John Carpenter is a legend. As the director and composer behind dozens of classic movies, Carpenter has established a reputation as one of the greatest filmmakers in the history of modern cinema, as well as one of its most influential musicians. The minimal, synthesizer-driven themes to films like Halloween, Escape From New York, and Assault on Precinct 13 are as indelible as their images, and their timelessness was evident as Carpenter performed them live in a string of internationally sold-out concert dates in 2016.
‘Anthology: Movie Themes 1974-1998’ collects 13 classic themes from Carpenter’s illustrious career together on one volume for the first time. Each theme has been newly recorded with the same collaborators that Carpenter worked with on his hit ‘Lost Themes’ studio albums: his son, Cody Carpenter, and godson, Daniel Davies.
‘Anthology…’ is a near-comprehensive survey of John Carpenter’s greatest themes, from his very first movie, the no-budget sci-fi film Dark Star, to 1998’s supernatural Western, Vampires. Those sit alongside the driving, Led Zeppelin-influenced Assault on Precinct 13 theme, Halloween’s iconic 5/4 piano riff, and the eerie synth work of The Fog. Carpenter and his band also cover Ennio Morricone’s bleak, minimalist theme for The Thing. (“I asked Morricone to please compose something with a very few notes,” Carpenter says. “And brilliantly, he did.”)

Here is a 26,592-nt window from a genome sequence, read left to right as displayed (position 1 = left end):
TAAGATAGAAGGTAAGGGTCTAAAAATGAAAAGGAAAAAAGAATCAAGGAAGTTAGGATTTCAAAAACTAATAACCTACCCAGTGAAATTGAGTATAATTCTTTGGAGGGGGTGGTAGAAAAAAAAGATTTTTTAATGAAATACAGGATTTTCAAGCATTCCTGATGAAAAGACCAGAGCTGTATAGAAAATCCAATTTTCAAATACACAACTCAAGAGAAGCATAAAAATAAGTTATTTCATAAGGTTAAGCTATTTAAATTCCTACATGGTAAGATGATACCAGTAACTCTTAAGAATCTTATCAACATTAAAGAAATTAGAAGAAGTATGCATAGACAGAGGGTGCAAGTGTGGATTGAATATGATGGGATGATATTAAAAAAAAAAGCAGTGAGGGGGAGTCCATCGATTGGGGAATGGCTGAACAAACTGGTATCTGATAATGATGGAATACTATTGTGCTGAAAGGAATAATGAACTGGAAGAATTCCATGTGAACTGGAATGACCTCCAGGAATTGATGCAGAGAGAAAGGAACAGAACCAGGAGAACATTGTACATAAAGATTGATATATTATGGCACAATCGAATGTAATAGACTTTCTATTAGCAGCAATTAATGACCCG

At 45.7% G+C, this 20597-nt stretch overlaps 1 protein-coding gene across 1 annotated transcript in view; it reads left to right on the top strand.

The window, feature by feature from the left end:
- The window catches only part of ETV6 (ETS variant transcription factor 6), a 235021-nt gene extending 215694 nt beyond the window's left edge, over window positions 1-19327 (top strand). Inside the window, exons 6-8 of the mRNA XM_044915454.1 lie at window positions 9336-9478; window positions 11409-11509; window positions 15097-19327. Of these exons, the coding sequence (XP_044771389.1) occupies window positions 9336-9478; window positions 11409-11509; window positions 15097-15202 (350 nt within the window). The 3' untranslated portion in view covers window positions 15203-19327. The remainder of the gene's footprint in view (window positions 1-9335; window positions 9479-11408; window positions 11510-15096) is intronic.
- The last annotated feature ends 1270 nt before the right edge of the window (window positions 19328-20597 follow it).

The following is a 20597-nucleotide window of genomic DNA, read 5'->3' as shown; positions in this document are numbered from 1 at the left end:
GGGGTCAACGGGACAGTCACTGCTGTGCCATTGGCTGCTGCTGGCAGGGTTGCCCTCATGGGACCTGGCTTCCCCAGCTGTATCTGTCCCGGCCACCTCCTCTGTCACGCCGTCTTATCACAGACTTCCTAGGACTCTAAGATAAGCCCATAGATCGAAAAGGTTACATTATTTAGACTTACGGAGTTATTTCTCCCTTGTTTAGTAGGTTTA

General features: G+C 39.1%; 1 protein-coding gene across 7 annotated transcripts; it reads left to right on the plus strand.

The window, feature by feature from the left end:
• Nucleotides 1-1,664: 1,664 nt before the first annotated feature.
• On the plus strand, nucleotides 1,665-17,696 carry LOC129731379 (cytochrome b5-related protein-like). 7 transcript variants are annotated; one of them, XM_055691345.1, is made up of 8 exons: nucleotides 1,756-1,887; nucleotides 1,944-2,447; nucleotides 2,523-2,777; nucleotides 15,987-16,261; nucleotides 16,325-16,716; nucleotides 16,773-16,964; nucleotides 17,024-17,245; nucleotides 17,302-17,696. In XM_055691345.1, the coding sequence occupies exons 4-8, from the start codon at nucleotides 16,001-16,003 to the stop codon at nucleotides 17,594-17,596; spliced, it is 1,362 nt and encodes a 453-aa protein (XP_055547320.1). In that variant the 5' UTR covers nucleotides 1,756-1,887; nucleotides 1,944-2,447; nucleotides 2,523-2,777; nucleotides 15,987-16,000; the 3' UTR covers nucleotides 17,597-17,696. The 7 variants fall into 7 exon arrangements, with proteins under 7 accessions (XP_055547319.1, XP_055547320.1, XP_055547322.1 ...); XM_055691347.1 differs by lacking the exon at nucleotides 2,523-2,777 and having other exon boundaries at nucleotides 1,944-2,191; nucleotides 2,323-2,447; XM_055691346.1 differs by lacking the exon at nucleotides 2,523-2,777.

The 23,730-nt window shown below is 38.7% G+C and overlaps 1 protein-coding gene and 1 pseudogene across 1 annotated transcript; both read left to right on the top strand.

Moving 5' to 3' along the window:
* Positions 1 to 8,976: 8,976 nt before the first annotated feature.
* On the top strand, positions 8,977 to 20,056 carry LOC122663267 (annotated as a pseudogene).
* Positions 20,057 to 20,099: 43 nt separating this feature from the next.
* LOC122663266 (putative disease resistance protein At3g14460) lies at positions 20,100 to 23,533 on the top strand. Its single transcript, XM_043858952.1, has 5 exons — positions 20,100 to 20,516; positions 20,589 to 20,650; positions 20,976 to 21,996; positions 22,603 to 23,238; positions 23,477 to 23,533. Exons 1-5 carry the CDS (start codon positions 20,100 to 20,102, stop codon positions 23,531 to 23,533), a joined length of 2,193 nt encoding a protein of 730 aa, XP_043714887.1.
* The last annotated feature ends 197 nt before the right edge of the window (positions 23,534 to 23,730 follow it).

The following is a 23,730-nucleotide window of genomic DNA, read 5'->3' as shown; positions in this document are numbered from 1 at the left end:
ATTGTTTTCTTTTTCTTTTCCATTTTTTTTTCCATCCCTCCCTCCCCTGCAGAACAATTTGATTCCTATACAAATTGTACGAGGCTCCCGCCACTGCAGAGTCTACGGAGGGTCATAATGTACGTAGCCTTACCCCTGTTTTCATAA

We also get vital new recordings of the themes to ’80s classics and fan favorites Big Trouble in Little China, Escape From New York, Christine, and They Live, along with the romantic Starman, which earned Jeff Bridges his first Oscar nomination as a lead actor. The collection is rounded out by the menacing, heavy themes to Prince of Darkness and In the Mouth of Madness, the latter a Metallica-inspired riff originally played for the film by Kinks guitarist Dave Davies, and now played by his son Daniel.
In the weeks following ‘Anthology’s October 20 release, Carpenter will return to the road, playing both classic movie themes and material from his two ‘Lost Themes’ albums. The performances will once again affirm the power of the Horror Master’s brilliant work as a composer and musician, and undoubtedly send audiences rushing home to their DVD libraries to dive yet again into the most rewarding filmography in genre cinema.